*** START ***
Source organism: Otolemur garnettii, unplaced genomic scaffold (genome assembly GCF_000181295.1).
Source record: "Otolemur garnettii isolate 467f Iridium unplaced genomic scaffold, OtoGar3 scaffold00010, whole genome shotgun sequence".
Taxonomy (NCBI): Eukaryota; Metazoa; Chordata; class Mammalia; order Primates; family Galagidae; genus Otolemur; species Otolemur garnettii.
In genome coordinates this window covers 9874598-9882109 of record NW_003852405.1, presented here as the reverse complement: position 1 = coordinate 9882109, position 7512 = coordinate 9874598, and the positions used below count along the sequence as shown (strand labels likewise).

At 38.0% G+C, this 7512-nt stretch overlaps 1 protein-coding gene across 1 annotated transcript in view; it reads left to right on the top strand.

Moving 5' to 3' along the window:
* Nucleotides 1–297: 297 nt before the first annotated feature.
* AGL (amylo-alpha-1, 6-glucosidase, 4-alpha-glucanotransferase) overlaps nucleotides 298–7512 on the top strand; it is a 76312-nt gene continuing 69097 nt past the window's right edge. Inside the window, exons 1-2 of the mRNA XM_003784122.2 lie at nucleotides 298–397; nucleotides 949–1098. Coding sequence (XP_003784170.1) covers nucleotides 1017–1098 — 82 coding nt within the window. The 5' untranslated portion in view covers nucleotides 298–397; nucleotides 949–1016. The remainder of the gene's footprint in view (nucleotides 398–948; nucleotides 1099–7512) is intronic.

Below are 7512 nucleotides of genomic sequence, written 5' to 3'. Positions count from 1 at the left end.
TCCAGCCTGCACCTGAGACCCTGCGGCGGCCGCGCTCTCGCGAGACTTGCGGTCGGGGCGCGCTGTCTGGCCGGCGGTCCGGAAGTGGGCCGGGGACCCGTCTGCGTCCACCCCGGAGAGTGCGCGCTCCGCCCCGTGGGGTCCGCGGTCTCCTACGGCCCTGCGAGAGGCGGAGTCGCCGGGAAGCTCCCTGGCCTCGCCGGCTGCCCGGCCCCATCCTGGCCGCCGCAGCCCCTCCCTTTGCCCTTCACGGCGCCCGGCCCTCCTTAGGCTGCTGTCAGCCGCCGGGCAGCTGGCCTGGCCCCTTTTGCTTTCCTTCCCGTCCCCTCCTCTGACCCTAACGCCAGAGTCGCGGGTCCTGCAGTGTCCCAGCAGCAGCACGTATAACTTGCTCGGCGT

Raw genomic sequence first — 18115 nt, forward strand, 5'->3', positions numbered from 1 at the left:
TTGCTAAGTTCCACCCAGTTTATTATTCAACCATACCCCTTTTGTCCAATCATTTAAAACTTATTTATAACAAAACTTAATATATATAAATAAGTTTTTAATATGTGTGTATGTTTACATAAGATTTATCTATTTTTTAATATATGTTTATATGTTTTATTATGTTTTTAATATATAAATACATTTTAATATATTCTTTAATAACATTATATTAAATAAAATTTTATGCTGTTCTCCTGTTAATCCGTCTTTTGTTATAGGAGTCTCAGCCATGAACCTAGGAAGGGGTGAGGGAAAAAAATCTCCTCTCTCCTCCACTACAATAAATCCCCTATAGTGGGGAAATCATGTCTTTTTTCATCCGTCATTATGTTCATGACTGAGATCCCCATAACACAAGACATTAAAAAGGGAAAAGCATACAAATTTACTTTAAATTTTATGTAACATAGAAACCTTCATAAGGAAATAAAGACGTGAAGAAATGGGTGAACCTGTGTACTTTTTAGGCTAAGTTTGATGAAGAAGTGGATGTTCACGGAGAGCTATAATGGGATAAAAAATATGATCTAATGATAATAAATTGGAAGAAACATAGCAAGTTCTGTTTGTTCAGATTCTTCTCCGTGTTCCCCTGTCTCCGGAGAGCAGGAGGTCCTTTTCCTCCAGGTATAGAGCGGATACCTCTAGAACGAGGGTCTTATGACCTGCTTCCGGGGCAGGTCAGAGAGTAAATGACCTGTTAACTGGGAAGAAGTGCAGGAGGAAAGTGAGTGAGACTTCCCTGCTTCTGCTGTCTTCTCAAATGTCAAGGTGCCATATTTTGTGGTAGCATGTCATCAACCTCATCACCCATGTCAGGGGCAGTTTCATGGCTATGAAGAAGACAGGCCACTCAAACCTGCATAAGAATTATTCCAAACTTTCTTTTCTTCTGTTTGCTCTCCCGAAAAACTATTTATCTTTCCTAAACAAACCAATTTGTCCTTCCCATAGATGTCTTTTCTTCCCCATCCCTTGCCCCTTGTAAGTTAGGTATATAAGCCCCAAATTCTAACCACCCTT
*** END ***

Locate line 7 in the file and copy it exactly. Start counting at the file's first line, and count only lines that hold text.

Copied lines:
* Nucleotides 1–297: 297 nt before the first annotated feature.